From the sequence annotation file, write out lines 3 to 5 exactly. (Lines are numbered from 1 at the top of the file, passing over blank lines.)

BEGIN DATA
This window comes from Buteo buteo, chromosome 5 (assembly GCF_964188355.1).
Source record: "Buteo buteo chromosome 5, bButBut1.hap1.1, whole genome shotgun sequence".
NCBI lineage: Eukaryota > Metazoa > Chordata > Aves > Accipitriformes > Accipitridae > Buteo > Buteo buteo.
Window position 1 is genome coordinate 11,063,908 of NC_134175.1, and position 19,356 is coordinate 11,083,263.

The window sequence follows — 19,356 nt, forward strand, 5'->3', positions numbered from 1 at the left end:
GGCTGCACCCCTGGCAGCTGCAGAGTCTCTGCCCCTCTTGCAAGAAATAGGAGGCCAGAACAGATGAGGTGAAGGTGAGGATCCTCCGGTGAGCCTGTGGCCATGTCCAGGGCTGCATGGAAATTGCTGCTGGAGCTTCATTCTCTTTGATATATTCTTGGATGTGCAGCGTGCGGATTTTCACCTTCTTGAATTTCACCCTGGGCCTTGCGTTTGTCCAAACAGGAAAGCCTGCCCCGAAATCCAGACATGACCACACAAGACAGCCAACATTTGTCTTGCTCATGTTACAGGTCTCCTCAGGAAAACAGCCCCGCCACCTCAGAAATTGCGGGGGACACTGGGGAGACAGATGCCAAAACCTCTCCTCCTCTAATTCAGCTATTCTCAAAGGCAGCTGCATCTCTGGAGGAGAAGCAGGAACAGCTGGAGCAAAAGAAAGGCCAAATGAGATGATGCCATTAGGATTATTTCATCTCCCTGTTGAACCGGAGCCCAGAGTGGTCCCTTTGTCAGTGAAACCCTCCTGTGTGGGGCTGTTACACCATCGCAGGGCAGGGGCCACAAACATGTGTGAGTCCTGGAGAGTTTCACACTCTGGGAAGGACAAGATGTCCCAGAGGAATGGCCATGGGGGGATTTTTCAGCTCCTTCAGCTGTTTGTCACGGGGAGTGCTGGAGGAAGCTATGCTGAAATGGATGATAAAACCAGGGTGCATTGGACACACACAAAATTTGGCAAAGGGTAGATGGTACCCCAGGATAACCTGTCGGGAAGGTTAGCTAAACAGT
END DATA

NCBI lineage: Eukaryota > Metazoa > Chordata > Aves > Accipitriformes > Accipitridae > Buteo > Buteo buteo.
Window position 1 is genome coordinate 11,063,908 of NC_134175.1, and position 19,356 is coordinate 11,083,263.

The window sequence follows — 19,356 nt, forward strand, 5'->3', positions numbered from 1 at the left end: